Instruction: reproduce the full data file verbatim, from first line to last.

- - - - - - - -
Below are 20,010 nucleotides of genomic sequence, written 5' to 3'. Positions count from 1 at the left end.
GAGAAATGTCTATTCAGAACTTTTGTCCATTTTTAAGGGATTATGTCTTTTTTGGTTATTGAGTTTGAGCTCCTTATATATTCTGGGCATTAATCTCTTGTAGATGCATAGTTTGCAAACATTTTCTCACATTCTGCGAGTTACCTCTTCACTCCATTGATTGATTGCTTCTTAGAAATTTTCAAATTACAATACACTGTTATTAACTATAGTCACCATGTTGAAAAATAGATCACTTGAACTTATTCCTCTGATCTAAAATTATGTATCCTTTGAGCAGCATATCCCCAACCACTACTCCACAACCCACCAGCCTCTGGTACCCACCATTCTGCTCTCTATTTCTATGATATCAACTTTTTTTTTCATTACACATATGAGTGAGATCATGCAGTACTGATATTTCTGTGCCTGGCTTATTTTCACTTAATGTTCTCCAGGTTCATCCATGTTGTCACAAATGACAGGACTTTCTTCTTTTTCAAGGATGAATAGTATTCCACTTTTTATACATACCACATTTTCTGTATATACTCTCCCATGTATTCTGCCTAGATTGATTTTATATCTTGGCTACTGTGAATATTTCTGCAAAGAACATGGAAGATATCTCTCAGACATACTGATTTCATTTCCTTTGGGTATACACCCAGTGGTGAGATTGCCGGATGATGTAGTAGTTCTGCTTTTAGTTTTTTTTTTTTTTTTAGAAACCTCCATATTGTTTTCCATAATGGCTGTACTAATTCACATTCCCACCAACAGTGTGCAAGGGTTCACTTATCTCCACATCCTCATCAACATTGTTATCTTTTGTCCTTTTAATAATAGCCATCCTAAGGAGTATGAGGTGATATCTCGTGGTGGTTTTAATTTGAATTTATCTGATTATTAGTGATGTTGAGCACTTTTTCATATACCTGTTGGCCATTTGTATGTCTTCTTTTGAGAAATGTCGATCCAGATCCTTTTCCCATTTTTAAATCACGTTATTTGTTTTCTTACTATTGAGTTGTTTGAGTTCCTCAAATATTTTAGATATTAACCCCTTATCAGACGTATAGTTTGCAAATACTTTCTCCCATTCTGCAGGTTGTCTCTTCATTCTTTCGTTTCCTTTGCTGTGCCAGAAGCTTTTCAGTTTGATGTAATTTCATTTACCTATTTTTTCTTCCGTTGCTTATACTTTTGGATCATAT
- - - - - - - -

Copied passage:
Below are 20,010 nucleotides of genomic sequence, written 5' to 3'. Positions count from 1 at the left end.
GAGAAATGTCTATTCAGAACTTTTGTCCATTTTTAAGGGATTATGTCTTTTTTGGTTATTGAGTTTGAGCTCCTTATATATTCTGGGCATTAATCTCTTGTAGATGCATAGTTTGCAAACATTTTCTCACATTCTGCGAGTTACCTCTTCACTCCATTGATTGATTGCTTCTTAGAAATTTTCAAATTACAATACACTGTTATTAACTATAGTCACCATGTTGAAAAATAGATCACTTGAACTTATTCCTCTGATCTAAAATTATGTATCCTTTGAGCAGCATATCCCCAACCACTACTCCACAACCCACCAGCCTCTGGTACCCACCATTCTGCTCTCTATTTCTATGATATCAACTTTTTTTTTCATTACACATATGAGTGAGATCATGCAGTACTGATATTTCTGTGCCTGGCTTATTTTCACTTAATGTTCTCCAGGTTCATCCATGTTGTCACAAATGACAGGACTTTCTTCTTTTTCAAGGATGAATAGTATTCCACTTTTTATACATACCACATTTTCTGTATATACTCTCCCATGTATTCTGCCTAGATTGATTTTATATCTTGGCTACTGTGAATATTTCTGCAAAGAACATGGAAGATATCTCTCAGACATACTGATTTCATTTCCTTTGGGTATACACCCAGTGGTGAGATTGCCGGATGATGTAGTAGTTCTGCTTTTAGTTTTTTTTTTTTTTTTAGAAACCTCCATATTGTTTTCCATAATGGCTGTACTAATTCACATTCCCACCAACAGTGTGCAAGGGTTCACTTATCTCCACATCCTCATCAACATTGTTATCTTTTGTCCTTTTAATAATAGCCATCCTAAGGAGTATGAGGTGATATCTCGTGGTGGTTTTAATTTGAATTTATCTGATTATTAGTGATGTTGAGCACTTTTTCATATACCTGTTGGCCATTTGTATGTCTTCTTTTGAGAAATGTCGATCCAGATCCTTTTCCCATTTTTAAATCACGTTATTTGTTTTCTTACTATTGAGTTGTTTGAGTTCCTCAAATATTTTAGATATTAACCCCTTATCAGACGTATAGTTTGCAAATACTTTCTCCCATTCTGCAGGTTGTCTCTTCATTCTTTCGTTTCCTTTGCTGTGCCAGAAGCTTTTCAGTTTGATGTAATTTCATTTACCTATTTTTTCTTCCGTTGCTTATACTTTTGGATCATAT